Sports Betting Sites Warn Users of 'Bad Actors' Draining People's Accounts

Multiple sports betting sites are stepping up security efforts and warning users of "bad actors" amid a surge in unauthorized activity.

A Tuesday report from Front Office Sports revealed that a recent rash of sports betting fraud has seen the individuals responsible make off with thousands of dollars from users of various sites. According to two industry insiders who spoke to the outlet anonymously, two primary methods have been used to carry out these schemes: obtaining account information directly from the dark web or other illicit sources, or using compromised login information from other websites to access betting accounts that use the same login.

In response to these schemes, some of the biggest betting sites in the business have begun issuing statements urging customers to take greater care. In an email to users, FanDuel warned of "bad actors" using the holidays to further their schemes. It referred to "a hack impacting some other sports betting websites," implying that FanDuel itself was not targeted.

"Bad actors take advantage of the holiday season to strike when people are busy spending time with their families," FanDuel said in the email. "Please stay vigilant and immediately report any suspicious activity by contacting FanDuel customer support."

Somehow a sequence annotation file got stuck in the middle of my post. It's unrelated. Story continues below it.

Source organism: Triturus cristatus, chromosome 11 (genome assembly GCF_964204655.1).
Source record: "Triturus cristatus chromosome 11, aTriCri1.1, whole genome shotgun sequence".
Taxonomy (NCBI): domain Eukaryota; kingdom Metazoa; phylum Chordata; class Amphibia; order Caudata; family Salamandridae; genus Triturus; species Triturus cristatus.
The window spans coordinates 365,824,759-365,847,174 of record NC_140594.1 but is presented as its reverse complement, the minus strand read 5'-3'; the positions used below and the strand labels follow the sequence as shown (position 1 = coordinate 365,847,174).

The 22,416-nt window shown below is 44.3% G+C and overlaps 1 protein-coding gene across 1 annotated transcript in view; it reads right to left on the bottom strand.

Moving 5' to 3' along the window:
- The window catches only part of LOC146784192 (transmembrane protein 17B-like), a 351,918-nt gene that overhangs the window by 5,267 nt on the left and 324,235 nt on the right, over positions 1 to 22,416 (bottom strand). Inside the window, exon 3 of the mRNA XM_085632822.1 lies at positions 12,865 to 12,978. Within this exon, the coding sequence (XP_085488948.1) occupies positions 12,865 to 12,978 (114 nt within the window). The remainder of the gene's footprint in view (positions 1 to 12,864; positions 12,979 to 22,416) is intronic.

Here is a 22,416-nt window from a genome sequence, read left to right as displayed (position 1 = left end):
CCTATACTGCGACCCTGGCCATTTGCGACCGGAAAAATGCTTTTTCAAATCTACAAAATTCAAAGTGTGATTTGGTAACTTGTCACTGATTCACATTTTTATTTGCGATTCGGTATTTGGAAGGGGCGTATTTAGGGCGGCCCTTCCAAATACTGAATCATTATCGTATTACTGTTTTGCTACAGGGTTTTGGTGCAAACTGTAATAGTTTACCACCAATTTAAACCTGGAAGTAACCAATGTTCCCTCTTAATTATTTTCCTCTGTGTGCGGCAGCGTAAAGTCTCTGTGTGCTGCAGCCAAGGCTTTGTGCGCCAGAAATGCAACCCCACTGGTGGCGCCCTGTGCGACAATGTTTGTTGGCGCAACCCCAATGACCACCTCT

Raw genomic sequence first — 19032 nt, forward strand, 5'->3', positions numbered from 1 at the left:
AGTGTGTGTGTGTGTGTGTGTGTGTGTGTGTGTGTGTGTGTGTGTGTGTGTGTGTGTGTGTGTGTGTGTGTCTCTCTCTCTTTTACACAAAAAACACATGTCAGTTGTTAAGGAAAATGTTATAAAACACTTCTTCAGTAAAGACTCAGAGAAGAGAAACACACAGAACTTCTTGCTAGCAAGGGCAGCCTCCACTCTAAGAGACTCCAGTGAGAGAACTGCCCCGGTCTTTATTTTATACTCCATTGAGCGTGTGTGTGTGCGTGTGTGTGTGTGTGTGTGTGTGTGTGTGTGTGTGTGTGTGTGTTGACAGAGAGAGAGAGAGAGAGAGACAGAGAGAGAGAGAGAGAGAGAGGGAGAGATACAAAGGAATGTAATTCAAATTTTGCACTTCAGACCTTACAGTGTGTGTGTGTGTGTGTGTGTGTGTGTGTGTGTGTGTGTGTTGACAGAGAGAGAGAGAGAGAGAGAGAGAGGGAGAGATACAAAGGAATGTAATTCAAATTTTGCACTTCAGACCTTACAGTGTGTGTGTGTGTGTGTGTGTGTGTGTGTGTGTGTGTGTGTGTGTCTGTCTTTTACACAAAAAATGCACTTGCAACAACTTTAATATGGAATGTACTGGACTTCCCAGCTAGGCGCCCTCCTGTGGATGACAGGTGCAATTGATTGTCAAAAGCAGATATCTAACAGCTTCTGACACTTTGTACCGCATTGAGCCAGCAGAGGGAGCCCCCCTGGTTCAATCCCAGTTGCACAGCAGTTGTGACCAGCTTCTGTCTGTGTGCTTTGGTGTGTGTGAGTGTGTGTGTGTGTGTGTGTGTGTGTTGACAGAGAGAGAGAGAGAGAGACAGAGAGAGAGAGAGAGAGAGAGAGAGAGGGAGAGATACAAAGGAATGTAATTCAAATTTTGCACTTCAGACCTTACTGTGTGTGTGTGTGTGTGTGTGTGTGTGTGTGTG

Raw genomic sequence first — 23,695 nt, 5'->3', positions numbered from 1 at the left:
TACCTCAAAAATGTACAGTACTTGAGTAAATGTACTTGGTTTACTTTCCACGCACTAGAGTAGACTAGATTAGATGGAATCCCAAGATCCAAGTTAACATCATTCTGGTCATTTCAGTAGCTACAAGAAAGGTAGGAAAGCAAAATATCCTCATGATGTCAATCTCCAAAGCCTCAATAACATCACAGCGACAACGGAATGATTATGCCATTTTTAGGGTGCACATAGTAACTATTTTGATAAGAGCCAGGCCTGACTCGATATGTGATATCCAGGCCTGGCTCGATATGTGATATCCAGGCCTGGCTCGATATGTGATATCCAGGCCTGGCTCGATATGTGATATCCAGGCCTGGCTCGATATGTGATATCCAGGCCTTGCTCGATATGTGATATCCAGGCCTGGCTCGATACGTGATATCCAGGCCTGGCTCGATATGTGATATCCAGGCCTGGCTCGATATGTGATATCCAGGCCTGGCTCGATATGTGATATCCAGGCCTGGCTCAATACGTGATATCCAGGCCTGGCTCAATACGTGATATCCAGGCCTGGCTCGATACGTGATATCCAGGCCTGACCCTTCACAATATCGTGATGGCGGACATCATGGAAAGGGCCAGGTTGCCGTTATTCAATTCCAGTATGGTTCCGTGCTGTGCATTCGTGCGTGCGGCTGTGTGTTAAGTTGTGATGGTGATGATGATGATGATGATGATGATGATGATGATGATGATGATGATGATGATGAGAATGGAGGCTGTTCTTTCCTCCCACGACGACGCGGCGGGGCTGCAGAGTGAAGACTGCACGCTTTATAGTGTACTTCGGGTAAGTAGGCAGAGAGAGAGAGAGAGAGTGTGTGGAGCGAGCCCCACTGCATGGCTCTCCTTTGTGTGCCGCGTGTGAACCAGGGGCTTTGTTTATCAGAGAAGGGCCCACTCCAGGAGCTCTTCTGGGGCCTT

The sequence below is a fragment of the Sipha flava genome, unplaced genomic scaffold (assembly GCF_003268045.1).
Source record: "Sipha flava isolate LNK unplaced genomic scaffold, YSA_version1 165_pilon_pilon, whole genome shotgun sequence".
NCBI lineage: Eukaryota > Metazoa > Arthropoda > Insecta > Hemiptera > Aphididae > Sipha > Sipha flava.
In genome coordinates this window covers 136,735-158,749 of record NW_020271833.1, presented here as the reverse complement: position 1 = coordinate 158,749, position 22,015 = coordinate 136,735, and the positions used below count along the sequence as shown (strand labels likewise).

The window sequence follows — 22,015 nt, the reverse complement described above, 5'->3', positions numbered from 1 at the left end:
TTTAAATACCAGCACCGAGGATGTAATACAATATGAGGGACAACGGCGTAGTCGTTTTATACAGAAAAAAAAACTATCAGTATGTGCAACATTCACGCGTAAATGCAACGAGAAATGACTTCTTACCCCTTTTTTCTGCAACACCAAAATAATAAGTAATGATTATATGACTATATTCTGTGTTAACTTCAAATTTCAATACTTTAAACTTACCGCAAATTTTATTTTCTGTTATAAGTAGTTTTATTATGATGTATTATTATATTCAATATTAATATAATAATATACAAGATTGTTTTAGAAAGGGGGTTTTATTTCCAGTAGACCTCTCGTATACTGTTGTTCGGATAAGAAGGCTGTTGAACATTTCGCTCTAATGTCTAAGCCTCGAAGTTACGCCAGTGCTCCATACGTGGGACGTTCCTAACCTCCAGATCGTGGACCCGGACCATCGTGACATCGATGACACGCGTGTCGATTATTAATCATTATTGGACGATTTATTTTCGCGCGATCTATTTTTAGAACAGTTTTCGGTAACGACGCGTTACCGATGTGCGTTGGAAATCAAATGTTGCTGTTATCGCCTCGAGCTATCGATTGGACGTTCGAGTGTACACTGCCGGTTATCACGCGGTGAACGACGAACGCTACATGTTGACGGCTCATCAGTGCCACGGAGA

In a similar statement, DraftKings co-founder Paul Liberman also stressed that his company was not "actually hacked," but nonetheless urged customers to use caution.

draftkings fanduel fraud statements
Above, a shot of the DraftKings website. Numerous leading online sportsbooks are taking precautions amid a surge in fraud across the industry. Scott Olson/Getty Images

"We strongly encourage customers to use unique passwords for DraftKings and all other sites, and we strongly recommend that customers do not share their passwords with anyone, including third-party sites for the purposes of tracking betting information on DraftKings and other betting apps," the statement read.

Investigations into the surge in fraud have found that one common thread among all the scams has been the involvement of VIP Preferred Network, a payment-processing system utilized by numerous sports betting outlets. The system is offered by Global Payments Gaming Solutions, a subsidiary of the company Global Payments. In a statement to Newsweek, Global Payments, of which VIP is a subsidiary, said it is cooperating with authorities regarding the probe.

"Our gaming business has been assisting law enforcement with an investigation into fraudulent accounts set up at unaffiliated third parties using stolen personal information," the statement read. "There has been no security breach or fraudulent accounts opened at our gaming business in connection with this investigation. The protection of our customers and their clients' information and funds is our top priority. We have been working closely with these third parties to ensure all impacted individuals receive refunds."

A Global Payments source told Newsweek that the company believes "the fraudulent accounts that have been set up at unaffiliated third parties are independent of the irregular activity some DraftKings users are reporting."

DraftKings reported in August that it had around 1.5 million monthly users, up 30 percent from the same time last year. FanDuel's website says that the service has more than 12 million registered users, though it does not specify how many are active. Earlier this year, the site notably became the first U.S. sportsbook to turn a profit in a single quarter.

Updated, 11/23/2022, 9:50 a.m. ET: This story was updated to include a response from Global Payments.